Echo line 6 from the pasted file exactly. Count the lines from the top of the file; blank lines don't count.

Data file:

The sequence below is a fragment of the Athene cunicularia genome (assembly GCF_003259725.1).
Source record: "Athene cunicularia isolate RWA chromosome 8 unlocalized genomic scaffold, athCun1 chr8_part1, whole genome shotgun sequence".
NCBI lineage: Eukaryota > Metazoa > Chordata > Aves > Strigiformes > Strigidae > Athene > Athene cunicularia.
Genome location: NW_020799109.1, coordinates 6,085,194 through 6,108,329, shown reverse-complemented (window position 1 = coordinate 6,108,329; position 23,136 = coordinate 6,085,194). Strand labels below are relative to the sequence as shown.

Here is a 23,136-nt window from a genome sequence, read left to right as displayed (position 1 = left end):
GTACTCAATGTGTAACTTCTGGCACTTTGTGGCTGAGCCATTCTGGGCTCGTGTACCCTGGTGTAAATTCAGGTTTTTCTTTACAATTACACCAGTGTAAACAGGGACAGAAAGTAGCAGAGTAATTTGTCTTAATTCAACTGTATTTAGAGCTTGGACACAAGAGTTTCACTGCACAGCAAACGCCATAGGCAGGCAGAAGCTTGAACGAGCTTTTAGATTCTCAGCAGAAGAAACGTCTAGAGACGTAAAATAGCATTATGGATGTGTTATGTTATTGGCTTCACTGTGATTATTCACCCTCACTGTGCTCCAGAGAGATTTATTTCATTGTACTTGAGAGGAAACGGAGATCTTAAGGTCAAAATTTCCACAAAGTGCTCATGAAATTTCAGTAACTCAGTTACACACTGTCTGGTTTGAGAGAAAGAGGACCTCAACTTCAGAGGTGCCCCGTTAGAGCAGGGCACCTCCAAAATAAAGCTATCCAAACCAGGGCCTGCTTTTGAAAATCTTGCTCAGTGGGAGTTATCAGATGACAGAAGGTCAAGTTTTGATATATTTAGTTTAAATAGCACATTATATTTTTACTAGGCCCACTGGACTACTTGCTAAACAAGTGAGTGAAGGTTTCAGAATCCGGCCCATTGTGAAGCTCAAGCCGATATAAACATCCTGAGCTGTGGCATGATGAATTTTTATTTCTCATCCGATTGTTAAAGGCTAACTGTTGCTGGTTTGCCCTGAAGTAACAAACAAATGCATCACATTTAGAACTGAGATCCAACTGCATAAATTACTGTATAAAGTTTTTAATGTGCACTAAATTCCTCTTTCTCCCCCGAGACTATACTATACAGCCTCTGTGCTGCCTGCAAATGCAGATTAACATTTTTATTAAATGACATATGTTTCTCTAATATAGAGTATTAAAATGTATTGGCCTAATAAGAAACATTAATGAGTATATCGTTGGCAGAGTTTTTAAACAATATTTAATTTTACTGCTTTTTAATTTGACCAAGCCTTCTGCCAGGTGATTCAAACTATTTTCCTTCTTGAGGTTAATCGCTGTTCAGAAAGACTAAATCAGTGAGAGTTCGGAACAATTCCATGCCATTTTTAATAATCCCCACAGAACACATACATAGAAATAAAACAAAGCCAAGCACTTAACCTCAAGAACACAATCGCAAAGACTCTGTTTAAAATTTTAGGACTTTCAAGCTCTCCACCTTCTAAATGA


GTACTCAATGTGTAACTTCTGGCACTTTGTGGCTGAGCCATTCTGGGCTCGTGTACCCTGGTGTAAATTCAGGTTTTTCTTTACAATTACACCAGTGTAAACAGGGACAGAAAGTAGCAGAGTAATTTGTCTTAATTCAACTGTATTTAGAGCTTGGACACAAGAGTTTCACTGCACAGCAAACGCCATAGGCAGGCAGAAGCTTGAACGAGCTTTTAGATTCTCAGCAGAAGAAACGTCTAGAGACGTAAAATAGCATTATGGATGTGTTATGTTATTGGCTTCACTGTGATTATTCACCCTCACTGTGCTCCAGAGAGATTTATTTCATTGTACTTGAGAGGAAACGGAGATCTTAAGGTCAAAATTTCCACAAAGTGCTCATGAAATTTCAGTAACTCAGTTACACACTGTCTGGTTTGAGAGAAAGAGGACCTCAACTTCAGAGGTGCCCCGTTAGAGCAGGGCACCTCCAAAATAAAGCTATCCAAACCAGGGCCTGCTTTTGAAAATCTTGCTCAGTGGGAGTTATCAGATGACAGAAGGTCAAGTTTTGATATATTTAGTTTAAATAGCACATTATATTTTTACTAGGCCCACTGGACTACTTGCTAAACAAGTGAGTGAAGGTTTCAGAATCCGGCCCATTGTGAAGCTCAAGCCGATATAAACATCCTGAGCTGTGGCATGATGAATTTTTATTTCTCATCCGATTGTTAAAGGCTAACTGTTGCTGGTTTGCCCTGAAGTAACAAACAAATGCATCACATTTAGAACTGAGATCCAACTGCATAAATTACTGTATAAAGTTTTTAATGTGCACTAAATTCCTCTTTCTCCCCCGAGACTATACTATACAGCCTCTGTGCTGCCTGCAAATGCAGATTAACATTTTTATTAAATGACATATGTTTCTCTAATATAGAGTATTAAAATGTATTGGCCTAATAAGAAACATTAATGAGTATATCGTTGGCAGAGTTTTTAAACAATATTTAATTTTACTGCTTTTTAATTTGACCAAGCCTTCTGCCAGGTGATTCAAACTATTTTCCTTCTTGAGGTTAATCGCTGTTCAGAAAGACTAAATCAGTGAGAGTTCGGAACAATTCCATGCCATTTTTAATAATCCCCACAGAACACATACATAGAAATAAAACAAAGCCAAGCACTTAACCTCAAGAACACAATCGCAAAGACTCTGTTTAAAATTTTAGGACTTTCAAGCTCTCCACCTTCTAAATGA